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Archer’s experience seems all the more troubling because it illustrates how you can be “denounced” to authorities on the basis of nothing at all. And it involves a public institution — a state university system — where you would think greater safeguards for privacy and civil rights would be in place.

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A litany of issues — masks, race, vaccines, financing and more — brings school boards to the fore of our national discourse. Education has eme…

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The input of funding doesn’t seem to match the output in student achievement. Why? The Common Sense findings offer some compelling clues, if not definitive answers. It comes down, at least in part, to how the money is being spent.

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Ruling Democrats apparently were terrified of Prop 120 back when it was a citizens initiative, in the midst of gathering enough signatures to make it onto the ballot. So, they did their best to sabotage it before voters could have a say.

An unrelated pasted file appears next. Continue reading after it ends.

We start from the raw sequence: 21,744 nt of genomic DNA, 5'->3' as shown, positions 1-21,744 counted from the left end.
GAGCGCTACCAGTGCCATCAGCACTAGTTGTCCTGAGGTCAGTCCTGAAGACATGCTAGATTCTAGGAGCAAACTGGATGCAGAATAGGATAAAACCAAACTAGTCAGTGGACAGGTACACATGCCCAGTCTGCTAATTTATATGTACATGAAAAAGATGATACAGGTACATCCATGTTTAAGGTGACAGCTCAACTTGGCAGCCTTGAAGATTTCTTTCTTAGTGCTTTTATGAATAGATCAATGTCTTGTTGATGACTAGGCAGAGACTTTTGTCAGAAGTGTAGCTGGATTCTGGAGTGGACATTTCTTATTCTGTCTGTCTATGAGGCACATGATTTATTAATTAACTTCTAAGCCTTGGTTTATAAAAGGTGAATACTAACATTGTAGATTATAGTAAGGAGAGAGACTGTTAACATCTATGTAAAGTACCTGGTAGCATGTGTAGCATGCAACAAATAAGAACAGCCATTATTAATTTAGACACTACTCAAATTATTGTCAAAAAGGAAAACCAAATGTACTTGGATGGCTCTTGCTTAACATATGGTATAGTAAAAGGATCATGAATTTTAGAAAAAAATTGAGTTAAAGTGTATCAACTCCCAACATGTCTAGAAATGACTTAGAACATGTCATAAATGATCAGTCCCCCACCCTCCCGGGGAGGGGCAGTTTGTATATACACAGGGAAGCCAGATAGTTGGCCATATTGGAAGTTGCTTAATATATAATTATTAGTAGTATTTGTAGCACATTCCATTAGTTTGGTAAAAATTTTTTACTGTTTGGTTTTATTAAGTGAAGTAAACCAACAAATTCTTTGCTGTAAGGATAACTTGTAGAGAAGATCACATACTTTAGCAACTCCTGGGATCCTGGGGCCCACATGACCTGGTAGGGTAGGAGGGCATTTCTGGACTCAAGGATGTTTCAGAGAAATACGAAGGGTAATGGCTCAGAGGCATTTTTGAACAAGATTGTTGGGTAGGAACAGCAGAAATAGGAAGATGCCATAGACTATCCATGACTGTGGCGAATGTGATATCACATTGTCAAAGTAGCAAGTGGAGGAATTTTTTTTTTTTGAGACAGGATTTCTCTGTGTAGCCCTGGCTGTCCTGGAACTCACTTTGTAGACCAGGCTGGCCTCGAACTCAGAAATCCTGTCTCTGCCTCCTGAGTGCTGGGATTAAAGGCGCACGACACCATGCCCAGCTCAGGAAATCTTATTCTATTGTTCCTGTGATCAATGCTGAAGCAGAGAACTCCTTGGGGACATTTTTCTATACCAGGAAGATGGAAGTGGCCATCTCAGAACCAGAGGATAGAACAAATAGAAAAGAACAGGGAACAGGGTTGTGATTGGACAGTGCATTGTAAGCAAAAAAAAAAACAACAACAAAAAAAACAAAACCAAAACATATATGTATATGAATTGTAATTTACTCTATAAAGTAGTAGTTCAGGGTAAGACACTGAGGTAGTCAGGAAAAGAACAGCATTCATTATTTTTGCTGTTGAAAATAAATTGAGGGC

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Compensation must be within the public’s means and under the control of the officeholders who are supposed to be holding the purse strings. Instead, our legislature and governor have decided to share those purse strings with an unelected interloper — Big Labor.

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His reputation as a top-flight legal mind with unblemished integrity, professionally and personally, will serve him particularly well in the U.S. Attorney’s Office. It is one of those rare posts that is a political appointment — and yet is expected to rise above politics.